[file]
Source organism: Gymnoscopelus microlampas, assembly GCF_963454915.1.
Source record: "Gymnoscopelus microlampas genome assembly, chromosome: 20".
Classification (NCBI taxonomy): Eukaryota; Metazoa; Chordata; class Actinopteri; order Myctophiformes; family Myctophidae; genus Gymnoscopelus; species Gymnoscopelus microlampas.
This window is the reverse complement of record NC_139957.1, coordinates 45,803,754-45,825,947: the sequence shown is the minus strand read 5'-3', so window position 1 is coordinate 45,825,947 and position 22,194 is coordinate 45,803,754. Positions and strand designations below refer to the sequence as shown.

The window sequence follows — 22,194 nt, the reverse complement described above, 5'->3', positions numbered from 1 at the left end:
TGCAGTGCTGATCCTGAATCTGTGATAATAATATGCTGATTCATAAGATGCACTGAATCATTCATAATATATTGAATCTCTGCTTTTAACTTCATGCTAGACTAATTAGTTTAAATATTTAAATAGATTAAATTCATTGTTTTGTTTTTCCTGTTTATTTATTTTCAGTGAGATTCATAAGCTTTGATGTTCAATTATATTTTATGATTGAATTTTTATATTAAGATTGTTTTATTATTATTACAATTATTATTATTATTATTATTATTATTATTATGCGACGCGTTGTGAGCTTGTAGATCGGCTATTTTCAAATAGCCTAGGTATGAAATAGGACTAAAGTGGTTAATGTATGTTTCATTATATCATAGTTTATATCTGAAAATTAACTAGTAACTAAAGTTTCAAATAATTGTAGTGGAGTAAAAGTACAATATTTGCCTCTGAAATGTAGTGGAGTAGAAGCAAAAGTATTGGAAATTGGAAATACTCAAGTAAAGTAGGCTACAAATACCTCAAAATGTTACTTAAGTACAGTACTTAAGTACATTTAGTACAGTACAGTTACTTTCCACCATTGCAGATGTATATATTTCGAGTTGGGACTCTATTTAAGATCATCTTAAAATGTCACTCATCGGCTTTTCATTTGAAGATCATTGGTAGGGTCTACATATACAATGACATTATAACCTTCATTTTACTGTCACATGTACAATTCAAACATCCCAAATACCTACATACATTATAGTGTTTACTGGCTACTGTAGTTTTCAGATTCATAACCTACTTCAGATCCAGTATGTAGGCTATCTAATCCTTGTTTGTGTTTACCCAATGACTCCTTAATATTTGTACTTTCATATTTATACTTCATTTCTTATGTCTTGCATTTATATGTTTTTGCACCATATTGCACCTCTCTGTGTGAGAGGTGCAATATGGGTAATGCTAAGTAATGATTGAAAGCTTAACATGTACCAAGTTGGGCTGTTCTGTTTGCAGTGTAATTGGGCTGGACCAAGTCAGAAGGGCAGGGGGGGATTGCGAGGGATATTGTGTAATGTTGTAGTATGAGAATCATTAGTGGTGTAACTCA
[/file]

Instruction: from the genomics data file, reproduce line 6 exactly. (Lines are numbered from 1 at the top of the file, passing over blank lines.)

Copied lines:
TGCAGTGCTGATCCTGAATCTGTGATAATAATATGCTGATTCATAAGATGCACTGAATCATTCATAATATATTGAATCTCTGCTTTTAACTTCATGCTAGACTAATTAGTTTAAATATTTAAATAGATTAAATTCATTGTTTTGTTTTTCCTGTTTATTTATTTTCAGTGAGATTCATAAGCTTTGATGTTCAATTATATTTTATGATTGAATTTTTATATTAAGATTGTTTTATTATTATTACAATTATTATTATTATTATTATTATTATTATTATGCGACGCGTTGTGAGCTTGTAGATCGGCTATTTTCAAATAGCCTAGGTATGAAATAGGACTAAAGTGGTTAATGTATGTTTCATTATATCATAGTTTATATCTGAAAATTAACTAGTAACTAAAGTTTCAAATAATTGTAGTGGAGTAAAAGTACAATATTTGCCTCTGAAATGTAGTGGAGTAGAAGCAAAAGTATTGGAAATTGGAAATACTCAAGTAAAGTAGGCTACAAATACCTCAAAATGTTACTTAAGTACAGTACTTAAGTACATTTAGTACAGTACAGTTACTTTCCACCATTGCAGATGTATATATTTCGAGTTGGGACTCTATTTAAGATCATCTTAAAATGTCACTCATCGGCTTTTCATTTGAAGATCATTGGTAGGGTCTACATATACAATGACATTATAACCTTCATTTTACTGTCACATGTACAATTCAAACATCCCAAATACCTACATACATTATAGTGTTTACTGGCTACTGTAGTTTTCAGATTCATAACCTACTTCAGATCCAGTATGTAGGCTATCTAATCCTTGTTTGTGTTTACCCAATGACTCCTTAATATTTGTACTTTCATATTTATACTTCATTTCTTATGTCTTGCATTTATATGTTTTTGCACCATATTGCACCTCTCTGTGTGAGAGGTGCAATATGGGTAATGCTAAGTAATGATTGAAAGCTTAACATGTACCAAGTTGGGCTGTTCTGTTTGCAGTGTAATTGGGCTGGACCAAGTCAGAAGGGCAGGGGGGGATTGCGAGGGATATTGTGTAATGTTGTAGTATGAGAATCATTAGTGGTGTAACTCA